Coastal business district plans positive for Lincolnshire operators

Coinslot - Lincolnshire
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As coastal business districts aim to improve Bournemouth and Blackpool’s resort offering, Lincolnshire businesses have voted to go the same way, with Butlins Skegness among those hoping for a significant boost on the East coast economy.

 

The Lincolnshire Coastal Destination Business Improvement District (LCDBID) was successfully voted through last month, with the group behind the the project hoping it can deliver a lengthening of the season and increased footfall in the region.

The district will allow businesses to come together and decide which improvements they feel could be made, how they will be implemented, and what it will cost them. It also hopes to secure sustainable funds that are invested in businesses to help them remain competitive.

“I think we’ve seen a lot of investment on the coast over the last two or three years and hopefully there’ll be more confidence to do that ongoing, and to lengthen the season will have a big impact on the arcades I’m sure,” explained Chris Baron, board member on the DBID and resort director at Butlins Skegness.

He added that in preparation for the DBID, the group looked at other districts such as Bournemouth and Blackpool and spoke with those involved with Greater Yarmouth’s district. Funding will come from businesses contributing 1.5 percent of their rateable value if it is above £5,000, and they hope an extra £500,000 can be raised through other means.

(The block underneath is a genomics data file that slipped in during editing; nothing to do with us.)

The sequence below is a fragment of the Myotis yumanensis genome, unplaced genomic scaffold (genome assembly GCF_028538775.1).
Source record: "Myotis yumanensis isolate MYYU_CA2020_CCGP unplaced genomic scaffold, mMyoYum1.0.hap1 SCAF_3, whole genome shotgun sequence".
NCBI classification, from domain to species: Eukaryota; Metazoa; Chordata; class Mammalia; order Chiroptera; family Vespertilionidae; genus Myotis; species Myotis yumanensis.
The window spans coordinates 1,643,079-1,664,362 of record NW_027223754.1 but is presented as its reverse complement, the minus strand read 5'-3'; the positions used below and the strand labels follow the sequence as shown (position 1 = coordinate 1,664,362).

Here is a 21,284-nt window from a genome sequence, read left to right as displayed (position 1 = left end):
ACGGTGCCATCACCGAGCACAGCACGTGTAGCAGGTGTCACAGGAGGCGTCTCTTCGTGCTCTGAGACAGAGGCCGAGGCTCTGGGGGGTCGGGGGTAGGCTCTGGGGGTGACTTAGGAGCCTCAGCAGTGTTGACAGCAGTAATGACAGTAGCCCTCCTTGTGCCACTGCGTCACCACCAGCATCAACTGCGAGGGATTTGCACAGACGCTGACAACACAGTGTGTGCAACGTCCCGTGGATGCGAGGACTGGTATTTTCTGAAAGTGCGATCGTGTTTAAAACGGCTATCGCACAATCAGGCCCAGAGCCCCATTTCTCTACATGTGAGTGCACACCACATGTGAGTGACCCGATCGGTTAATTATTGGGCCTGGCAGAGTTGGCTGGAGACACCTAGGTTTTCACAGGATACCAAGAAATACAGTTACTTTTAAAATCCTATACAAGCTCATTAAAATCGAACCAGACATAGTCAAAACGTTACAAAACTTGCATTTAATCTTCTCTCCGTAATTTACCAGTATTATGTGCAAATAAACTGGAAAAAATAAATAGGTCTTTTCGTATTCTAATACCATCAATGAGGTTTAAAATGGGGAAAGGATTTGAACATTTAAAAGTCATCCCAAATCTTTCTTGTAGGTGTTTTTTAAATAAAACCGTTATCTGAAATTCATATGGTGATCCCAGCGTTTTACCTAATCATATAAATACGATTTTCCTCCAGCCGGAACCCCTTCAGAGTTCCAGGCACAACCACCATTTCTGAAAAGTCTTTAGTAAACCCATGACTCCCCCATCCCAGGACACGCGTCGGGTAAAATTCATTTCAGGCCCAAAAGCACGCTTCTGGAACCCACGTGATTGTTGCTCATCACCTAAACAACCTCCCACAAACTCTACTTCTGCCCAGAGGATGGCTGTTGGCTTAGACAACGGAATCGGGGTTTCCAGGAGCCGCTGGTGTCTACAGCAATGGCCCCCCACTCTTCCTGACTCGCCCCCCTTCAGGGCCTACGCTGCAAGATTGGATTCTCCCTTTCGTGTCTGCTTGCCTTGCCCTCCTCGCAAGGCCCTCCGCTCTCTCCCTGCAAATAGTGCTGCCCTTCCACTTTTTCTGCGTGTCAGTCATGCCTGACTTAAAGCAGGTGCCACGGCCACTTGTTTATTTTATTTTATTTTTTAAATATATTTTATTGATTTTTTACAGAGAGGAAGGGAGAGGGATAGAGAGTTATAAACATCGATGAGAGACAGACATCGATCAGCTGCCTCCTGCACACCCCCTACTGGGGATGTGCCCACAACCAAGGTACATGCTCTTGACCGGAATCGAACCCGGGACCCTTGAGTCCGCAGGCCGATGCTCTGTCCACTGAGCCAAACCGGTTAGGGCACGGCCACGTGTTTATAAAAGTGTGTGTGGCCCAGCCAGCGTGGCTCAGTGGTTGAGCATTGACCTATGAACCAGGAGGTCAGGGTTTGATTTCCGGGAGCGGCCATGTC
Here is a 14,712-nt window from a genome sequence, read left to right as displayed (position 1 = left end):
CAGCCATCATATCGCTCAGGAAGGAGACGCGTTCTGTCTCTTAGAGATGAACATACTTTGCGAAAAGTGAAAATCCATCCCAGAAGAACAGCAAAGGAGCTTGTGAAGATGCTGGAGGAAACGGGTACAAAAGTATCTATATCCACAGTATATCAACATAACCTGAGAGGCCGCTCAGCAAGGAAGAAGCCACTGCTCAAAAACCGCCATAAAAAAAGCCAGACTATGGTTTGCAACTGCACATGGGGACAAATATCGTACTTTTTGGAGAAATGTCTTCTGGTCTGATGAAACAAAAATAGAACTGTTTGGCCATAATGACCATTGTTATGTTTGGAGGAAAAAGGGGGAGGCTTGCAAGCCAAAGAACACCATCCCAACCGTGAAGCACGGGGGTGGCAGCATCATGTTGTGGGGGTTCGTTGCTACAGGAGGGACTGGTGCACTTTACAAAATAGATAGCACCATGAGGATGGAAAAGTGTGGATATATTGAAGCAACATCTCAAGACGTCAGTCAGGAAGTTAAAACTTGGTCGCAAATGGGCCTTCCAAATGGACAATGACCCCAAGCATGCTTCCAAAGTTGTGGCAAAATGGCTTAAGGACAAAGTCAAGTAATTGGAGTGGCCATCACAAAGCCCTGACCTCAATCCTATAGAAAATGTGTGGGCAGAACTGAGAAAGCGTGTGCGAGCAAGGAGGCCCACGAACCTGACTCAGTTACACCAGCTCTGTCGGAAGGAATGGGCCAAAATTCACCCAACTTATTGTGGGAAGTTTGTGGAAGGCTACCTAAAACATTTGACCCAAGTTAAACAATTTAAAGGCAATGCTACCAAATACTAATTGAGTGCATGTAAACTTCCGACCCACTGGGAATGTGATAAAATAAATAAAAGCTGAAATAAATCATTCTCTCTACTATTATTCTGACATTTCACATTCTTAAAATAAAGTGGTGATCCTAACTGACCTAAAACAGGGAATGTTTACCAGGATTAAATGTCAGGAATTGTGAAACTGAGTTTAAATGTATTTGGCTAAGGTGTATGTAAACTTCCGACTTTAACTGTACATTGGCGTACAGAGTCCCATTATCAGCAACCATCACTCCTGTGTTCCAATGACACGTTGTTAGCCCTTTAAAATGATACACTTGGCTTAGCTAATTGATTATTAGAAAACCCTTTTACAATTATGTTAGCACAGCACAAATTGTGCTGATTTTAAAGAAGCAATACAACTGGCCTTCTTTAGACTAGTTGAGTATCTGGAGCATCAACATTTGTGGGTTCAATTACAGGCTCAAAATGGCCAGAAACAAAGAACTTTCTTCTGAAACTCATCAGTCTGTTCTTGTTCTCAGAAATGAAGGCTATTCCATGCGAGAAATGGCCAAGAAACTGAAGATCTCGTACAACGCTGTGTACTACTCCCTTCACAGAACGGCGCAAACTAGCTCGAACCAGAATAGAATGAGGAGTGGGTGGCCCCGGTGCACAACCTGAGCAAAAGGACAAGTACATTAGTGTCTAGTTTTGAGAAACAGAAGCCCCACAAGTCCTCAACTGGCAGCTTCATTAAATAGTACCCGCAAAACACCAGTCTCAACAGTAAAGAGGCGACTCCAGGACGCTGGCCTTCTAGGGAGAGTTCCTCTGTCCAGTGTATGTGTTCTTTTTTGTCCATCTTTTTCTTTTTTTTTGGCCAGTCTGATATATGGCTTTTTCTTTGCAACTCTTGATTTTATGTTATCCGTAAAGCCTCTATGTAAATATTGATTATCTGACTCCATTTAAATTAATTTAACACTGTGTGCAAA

“One of the key aims of the bid will be looking at special events that we can put in place to make sure we can try and get more all year round employment,” Baron said. “As part of the Greater Lincolnshire LEP [Local Enterprise Partnership] we have a declared aim of doubling the value of tourism over ten years, a big driver for that for Greater Lincolnshire will be the coastal strip.”

The improvement district was voted through by a substantial margin – 202 out of 269 businesses voting for it – and received support from the East Lincolnshire District Council, who assisted with the bid by covering the costs of the company used to make the bid and the cost of the vote.

While Baron admits it will not have a huge impact on Butlins he hopes it can help out the other smaller businesses.

“I think if they all appreciate that by having the same percentage but of a far bigger pie is extremely good for them and it is all about everybody working together to maximise advantages,” he continued. “We would like to see far more businesses open 52 weeks a year because it is important that we have good employment opportunities for the younger people. The last thing we want to do is see talented people leaving the area to get jobs elsewhere. We need them to keep the town vibrant.”

Should the DBID get the £3m they are looking for from the plan, the funds will be divided between events, business support and networking, environmental enhancement and access schemes, and marketing and promotion.

The main effects of the district will not be felt until 2018 due to the process of sending out invoicing for the funds.


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